The place where many of us got our activist legs, learned how to stencil a protest sign, or contemplated the appropriate color paper for leafleting, was on a college campus. Academic institutions have often lead the way on issues of justice and social responsibility, particularly on matters of anti-discrimination and civil/human rights. And it hasn’t been by simply hosting public debates and lectures and opening up the academic space to a marketplace of ideas, i.e., lip service; colleges and universities have often taken a side and walked the walk by instituting affirmative action programs, guaranteeing equal employment opportunities, and by divesting the university’s stock portfolio from countries that are known human rights abusers.
This important role played by universities in a free society has come under threat in the last few years as highlighted recently in a piece by Nafeez Ahmad on Earth Insight, a web-based platform hosted by The Guardian. In the article, Ahmad discusses the Department of Defense program known as the Minerva Initiative. Minerva funds university research on people and how they become involved in political movements and mass mobilizations around the world.
The research projects are largely aimed at examining the ‘digital traces’ of civil society, NGOs and activists to determine the ‘tipping points’ for mass mobilization. This research is unlikely to be limited to understanding uprisings and large-scale protests overseas, in some distant corner of the planet. In a post-9/11 world, the borders and contours of U.S. national security are more fuzzy and fluid. Activists in the US, or those who support progressive change, ought to expect that they will fall under Minerva’s radar whenever they share a Facebook posting on Palestine or tweet a catchy little diddy on Twitter supporting other political activists in Syria, Egypt, or Iraq.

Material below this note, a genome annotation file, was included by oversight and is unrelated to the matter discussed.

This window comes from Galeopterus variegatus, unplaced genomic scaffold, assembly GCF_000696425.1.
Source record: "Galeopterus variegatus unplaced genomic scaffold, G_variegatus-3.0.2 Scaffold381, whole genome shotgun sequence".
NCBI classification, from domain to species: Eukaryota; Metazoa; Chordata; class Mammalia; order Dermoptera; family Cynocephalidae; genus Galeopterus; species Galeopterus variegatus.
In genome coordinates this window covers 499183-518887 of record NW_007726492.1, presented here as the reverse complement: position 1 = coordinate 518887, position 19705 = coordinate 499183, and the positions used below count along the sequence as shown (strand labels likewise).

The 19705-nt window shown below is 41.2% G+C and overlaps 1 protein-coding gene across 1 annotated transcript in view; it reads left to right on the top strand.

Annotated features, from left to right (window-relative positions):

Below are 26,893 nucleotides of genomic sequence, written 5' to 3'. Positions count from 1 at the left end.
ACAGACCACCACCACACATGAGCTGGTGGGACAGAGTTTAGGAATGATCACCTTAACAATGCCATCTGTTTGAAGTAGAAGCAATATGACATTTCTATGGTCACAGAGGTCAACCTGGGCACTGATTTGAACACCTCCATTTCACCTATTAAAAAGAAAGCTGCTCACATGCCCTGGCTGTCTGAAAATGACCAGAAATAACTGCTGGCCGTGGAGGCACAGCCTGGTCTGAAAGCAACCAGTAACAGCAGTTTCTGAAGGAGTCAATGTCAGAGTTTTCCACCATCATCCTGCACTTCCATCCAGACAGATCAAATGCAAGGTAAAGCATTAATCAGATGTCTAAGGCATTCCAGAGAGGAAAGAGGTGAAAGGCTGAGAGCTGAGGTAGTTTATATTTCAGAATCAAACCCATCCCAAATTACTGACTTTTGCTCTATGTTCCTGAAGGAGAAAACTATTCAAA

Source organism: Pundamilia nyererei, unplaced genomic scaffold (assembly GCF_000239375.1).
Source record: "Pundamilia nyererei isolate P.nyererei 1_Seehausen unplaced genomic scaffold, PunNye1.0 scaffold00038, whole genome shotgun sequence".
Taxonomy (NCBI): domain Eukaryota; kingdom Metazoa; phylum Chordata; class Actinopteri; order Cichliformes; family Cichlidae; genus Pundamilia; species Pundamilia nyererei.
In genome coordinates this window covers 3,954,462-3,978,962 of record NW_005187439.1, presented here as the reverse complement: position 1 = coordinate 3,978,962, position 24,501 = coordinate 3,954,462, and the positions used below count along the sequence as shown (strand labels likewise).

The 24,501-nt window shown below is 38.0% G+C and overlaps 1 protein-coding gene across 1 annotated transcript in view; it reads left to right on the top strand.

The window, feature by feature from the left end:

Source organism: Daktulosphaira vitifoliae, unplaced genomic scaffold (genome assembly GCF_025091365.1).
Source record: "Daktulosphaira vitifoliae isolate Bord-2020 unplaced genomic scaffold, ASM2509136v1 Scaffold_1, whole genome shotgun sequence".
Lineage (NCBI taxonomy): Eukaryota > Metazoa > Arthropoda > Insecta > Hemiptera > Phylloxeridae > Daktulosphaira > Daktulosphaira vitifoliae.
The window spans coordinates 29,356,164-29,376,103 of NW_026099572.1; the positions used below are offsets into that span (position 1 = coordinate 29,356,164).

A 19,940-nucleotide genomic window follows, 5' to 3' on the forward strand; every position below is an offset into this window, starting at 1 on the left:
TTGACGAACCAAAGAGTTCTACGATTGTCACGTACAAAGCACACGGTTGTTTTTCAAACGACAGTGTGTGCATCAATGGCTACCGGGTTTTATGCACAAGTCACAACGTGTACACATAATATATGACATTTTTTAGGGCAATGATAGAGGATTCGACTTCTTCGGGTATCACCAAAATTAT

Minerva has handed universities like the University of Washington, the University of Maryland and Arizona State University sizable checks to study and predict the circumstances that enable movements aimed at political and economic change to form, where civil unrest associated with something like climate change is likely, and how to identify and map ‘counter-radical’ Muslim discourse, i.e., they are tooling the US military on how to understand (and control) grassroots movements for political and social change.
With the Edward Snowden revelations and the growth of the surveillance state, it ought to give us pause that US universities have been co-opted for the “study of emotions in stoking or quelling ideologically driven movements,” including how “to counteract grassroots movements” as James Petras, Professor of Sociology at Binghamton University in New York, quoted by Ahmad in The Guardian piece, states. Particularly those of us working for a sane US foreign policy in the Middle East that is consistent with internationally recognized human rights, or an energy and resource management policy that begins to undo the ‘perfect storm’ of natural disasters like the floods, mudslides, tornadoes, and hurricanes produced by a lax or non-existent regulatory environment. Activists on college campuses, as well as those of us alumni who may need to stretch out our activist legs a bit, ought to work together to limit the receipt by our universities of Minerva money. If we keep our collective heads buried in our books, blogs and tweets, then we are likely, instead, to find ourselves as Minerva Initiative case studies.